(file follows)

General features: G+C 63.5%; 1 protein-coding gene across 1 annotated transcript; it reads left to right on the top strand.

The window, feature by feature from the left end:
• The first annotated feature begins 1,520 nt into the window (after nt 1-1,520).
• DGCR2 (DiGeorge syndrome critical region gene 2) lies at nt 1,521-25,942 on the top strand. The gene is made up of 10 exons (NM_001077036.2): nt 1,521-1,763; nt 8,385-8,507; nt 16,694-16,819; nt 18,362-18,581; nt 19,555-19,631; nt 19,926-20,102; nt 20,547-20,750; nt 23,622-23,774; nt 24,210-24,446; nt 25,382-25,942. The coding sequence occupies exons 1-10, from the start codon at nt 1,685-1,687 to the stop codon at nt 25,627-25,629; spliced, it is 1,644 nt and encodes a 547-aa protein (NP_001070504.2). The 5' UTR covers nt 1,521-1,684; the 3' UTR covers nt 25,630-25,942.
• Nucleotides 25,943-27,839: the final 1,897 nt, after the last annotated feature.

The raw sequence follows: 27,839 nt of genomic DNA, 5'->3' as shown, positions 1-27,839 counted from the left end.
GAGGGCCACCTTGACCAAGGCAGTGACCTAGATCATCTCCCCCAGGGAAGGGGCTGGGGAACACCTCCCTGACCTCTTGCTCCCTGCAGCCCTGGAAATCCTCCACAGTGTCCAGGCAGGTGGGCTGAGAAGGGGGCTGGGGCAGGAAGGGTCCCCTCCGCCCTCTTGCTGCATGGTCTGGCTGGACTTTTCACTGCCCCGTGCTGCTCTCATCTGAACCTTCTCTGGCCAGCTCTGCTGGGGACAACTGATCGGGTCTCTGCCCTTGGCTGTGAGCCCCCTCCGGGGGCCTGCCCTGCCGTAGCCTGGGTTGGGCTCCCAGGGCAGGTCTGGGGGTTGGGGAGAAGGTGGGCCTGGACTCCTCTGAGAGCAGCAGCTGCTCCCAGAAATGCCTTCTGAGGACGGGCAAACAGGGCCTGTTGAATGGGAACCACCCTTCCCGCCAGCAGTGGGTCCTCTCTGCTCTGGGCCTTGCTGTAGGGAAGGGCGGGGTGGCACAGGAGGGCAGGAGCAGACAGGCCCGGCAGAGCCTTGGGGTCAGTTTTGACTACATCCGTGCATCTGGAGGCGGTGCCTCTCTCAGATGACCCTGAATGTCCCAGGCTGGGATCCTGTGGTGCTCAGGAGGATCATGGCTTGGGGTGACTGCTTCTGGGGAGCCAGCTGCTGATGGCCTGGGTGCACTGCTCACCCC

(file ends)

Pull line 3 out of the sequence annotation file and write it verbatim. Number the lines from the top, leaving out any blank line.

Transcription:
• The first annotated feature begins 1,520 nt into the window (after nt 1-1,520).